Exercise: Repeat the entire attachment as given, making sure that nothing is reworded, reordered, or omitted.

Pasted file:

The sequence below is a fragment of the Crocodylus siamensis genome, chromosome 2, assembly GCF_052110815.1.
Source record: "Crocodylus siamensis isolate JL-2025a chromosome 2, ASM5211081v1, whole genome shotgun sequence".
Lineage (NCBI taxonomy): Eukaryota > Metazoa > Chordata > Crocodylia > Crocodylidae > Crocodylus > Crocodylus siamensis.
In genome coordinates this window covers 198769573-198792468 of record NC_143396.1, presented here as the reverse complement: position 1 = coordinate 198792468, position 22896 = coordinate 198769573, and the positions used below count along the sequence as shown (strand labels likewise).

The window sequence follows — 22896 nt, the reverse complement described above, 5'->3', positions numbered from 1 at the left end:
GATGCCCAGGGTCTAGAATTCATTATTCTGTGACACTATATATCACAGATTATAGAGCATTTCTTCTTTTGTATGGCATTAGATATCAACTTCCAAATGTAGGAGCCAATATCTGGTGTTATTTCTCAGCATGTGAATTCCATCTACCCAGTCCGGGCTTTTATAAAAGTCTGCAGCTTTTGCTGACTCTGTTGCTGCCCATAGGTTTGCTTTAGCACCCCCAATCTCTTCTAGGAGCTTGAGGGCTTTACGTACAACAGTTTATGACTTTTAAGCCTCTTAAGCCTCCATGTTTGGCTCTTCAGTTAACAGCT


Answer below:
The sequence below is a fragment of the Crocodylus siamensis genome, chromosome 2, assembly GCF_052110815.1.
Source record: "Crocodylus siamensis isolate JL-2025a chromosome 2, ASM5211081v1, whole genome shotgun sequence".
Lineage (NCBI taxonomy): Eukaryota > Metazoa > Chordata > Crocodylia > Crocodylidae > Crocodylus > Crocodylus siamensis.
In genome coordinates this window covers 198769573-198792468 of record NC_143396.1, presented here as the reverse complement: position 1 = coordinate 198792468, position 22896 = coordinate 198769573, and the positions used below count along the sequence as shown (strand labels likewise).

The window sequence follows — 22896 nt, the reverse complement described above, 5'->3', positions numbered from 1 at the left end:
GATGCCCAGGGTCTAGAATTCATTATTCTGTGACACTATATATCACAGATTATAGAGCATTTCTTCTTTTGTATGGCATTAGATATCAACTTCCAAATGTAGGAGCCAATATCTGGTGTTATTTCTCAGCATGTGAATTCCATCTACCCAGTCCGGGCTTTTATAAAAGTCTGCAGCTTTTGCTGACTCTGTTGCTGCCCATAGGTTTGCTTTAGCACCCCCAATCTCTTCTAGGAGCTTGAGGGCTTTACGTACAACAGTTTATGACTTTTAAGCCTCTTAAGCCTCCATGTTTGGCTCTTCAGTTAACAGCT